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Researchers argue for a central conflicts of interest database


In a recent article published in Research Integrity and Peer Review, Dunn et al argue the benefits of having a fully-accessible, central database for researcher conflicts of interest.

While improvements are being made in data transparency, declarations of interest are still often missing from published research. The majority of journals require authors to disclose any potential conflicts, however around half of studies involve investigators that have failed to declare all relevant information. Financial remuneration often constitutes a conflict of interest, yet it is not just traditionally-recognised competing interests that may cause bias in research. Other interests, including ideology, religion, politics and personal relationships, may affect both study design and reporting.

The authors suggest that precise, structured, comprehensive reporting of competing interests will allow readers to treat conflicts like any other confounder. One way to facilitate this reporting would be to maintain a publicly accessible, online database of interests declared by researchers. Publishers, funders and institutions, as well as benefiting from such a registry, are in an ideal position to encourage its use. Researchers may also find a central database advantageous, as the production of standardised conflict of interest information should streamline the process of its inclusion in research reports.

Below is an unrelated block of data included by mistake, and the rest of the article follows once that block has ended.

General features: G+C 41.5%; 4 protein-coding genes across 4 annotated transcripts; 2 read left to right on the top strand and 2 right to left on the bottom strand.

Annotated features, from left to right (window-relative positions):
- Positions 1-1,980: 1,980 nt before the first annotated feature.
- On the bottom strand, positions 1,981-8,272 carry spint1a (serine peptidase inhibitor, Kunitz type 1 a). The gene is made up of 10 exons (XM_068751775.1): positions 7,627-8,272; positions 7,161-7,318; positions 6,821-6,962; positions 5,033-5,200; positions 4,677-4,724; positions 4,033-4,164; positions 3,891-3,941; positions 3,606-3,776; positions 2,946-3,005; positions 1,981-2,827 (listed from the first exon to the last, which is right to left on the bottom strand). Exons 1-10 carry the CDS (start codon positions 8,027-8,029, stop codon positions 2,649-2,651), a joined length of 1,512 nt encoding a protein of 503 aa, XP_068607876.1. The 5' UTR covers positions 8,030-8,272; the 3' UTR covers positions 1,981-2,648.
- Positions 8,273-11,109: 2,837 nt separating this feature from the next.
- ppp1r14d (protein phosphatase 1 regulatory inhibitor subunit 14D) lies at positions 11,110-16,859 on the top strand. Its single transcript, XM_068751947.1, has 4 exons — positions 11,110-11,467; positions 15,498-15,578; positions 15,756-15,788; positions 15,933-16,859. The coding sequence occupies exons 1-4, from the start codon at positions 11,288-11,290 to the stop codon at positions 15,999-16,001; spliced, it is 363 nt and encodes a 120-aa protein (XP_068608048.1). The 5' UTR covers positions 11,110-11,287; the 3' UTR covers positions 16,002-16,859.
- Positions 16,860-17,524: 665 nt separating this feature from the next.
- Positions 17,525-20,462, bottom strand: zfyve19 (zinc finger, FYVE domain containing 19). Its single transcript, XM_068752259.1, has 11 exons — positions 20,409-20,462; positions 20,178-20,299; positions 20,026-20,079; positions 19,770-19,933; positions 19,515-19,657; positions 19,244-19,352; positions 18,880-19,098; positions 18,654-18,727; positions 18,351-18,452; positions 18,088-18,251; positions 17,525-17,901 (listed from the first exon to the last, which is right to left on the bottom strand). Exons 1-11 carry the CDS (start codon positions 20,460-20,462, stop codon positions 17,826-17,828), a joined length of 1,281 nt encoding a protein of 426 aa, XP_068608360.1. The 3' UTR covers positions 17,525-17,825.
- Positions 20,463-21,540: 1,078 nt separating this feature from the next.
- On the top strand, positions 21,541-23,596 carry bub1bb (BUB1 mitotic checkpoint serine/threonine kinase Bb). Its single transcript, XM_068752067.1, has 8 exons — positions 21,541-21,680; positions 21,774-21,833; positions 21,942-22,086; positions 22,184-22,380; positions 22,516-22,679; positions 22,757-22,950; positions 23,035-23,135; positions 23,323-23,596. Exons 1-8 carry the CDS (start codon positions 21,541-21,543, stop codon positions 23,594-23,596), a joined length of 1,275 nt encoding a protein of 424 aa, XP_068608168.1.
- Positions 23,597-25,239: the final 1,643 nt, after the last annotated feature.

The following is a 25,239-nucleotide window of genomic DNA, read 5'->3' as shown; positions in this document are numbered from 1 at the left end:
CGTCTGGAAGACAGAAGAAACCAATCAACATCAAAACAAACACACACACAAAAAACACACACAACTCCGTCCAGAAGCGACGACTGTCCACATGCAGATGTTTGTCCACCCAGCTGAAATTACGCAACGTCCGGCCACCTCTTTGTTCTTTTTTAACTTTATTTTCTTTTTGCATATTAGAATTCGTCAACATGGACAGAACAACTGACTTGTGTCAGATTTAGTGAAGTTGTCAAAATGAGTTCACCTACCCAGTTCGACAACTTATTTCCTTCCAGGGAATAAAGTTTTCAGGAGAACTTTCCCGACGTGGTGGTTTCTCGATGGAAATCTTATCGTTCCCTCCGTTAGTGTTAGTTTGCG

The authors suggest five key features of a global public registry for researcher conflicts of interest; enforceability, transparency, interoperability, taxonomy and automated disclosures. They argue that such a comprehensive approach should foster a more productive and trustworthy partnership between researchers and industry and will enable greater understanding of how conflicts of interest relate to biases in research.


Summary by Philippa Flemming, PhD from Aspire Scientific.

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